The rise of tobacco consumption among children and young adults between 10 to 17 years has become a major cause of concern in the city. In the wake of it, cases of oral cancer among children are also on rise, say experts.
According to the data released by the World Health Organisation (WHO), prevalence of smoking among children in India, between the age group of 13-15 years, is 5.8 per cent and 2.4 per cent in male and female respectively. The consumption of tobacco in different forms by children varies between 16.2 per cent and 7.2 per cent in male and female respectively.
“Children between the age group of 10-17 years have been consuming tobacco mostly in the form mawa, pan masala and gutkha. The major cause of addiction among children is cheap availability of tobacco products. Though our law restricts selling of tobacco products to minors, the rule is not observed stringently, and minors have easy access to these products,” said Kalyan Gangwal, founder member of the Sarva Jeev Mangal Pratishthan. He added that prevalence of tobacco consumption is mostly seen among slum children.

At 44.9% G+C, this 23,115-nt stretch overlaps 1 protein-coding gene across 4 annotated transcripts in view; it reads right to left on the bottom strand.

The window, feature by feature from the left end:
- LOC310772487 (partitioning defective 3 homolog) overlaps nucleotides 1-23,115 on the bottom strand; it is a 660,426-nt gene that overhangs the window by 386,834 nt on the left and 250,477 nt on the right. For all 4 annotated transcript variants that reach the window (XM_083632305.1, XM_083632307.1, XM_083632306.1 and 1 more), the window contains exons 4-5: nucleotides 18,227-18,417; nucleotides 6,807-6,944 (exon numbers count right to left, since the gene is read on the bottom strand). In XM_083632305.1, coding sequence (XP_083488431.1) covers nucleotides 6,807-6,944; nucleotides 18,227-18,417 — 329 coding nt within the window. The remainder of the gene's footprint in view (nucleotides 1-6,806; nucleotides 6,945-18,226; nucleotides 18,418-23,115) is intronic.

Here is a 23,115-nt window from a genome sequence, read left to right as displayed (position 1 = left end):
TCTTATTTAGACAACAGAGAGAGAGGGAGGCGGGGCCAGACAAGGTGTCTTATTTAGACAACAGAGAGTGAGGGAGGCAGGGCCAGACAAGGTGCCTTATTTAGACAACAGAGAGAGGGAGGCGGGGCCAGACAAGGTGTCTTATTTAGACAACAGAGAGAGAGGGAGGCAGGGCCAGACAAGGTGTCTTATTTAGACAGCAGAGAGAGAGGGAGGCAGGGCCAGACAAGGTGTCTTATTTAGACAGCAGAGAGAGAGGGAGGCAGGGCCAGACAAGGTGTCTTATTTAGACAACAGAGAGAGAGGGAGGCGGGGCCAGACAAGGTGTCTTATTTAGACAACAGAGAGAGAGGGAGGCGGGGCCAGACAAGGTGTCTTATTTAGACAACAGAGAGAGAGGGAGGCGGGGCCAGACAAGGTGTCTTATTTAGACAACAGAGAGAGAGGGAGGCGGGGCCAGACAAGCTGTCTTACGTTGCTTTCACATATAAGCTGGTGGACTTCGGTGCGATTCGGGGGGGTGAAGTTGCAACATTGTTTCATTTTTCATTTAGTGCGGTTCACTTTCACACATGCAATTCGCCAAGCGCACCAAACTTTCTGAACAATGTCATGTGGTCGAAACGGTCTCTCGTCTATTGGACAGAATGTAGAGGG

The uses of mawa, pan masala and gutkha can cause oral submucous fibrosis, a pre-cancerous lesion which can lead to cancer. The symptoms are the difficulty in opening mouth and inability to tolerate hot, spicy food. Now, a large number of cases of oral submucous fibrosis have been found among youngsters who consume tobacco, said Gangwal.
“The children mostly inherit the habit from their parents. Among slum dwellers, consumption of tobacco by children is not usually considered a bad habit as the adults themselves are unaware of concomitant effects of tobacco,” said Prasad Oak, counselor at the Anandvan Bahuddeshiya Sanstha.
He added that children from affluent and middle class families are also exposed to tobacco, but mostly in the form of cigarettes, which causes respiratory disease as well as lung and heart diseases. According to WHO, over 40 per cent children have at least one parent who smokes.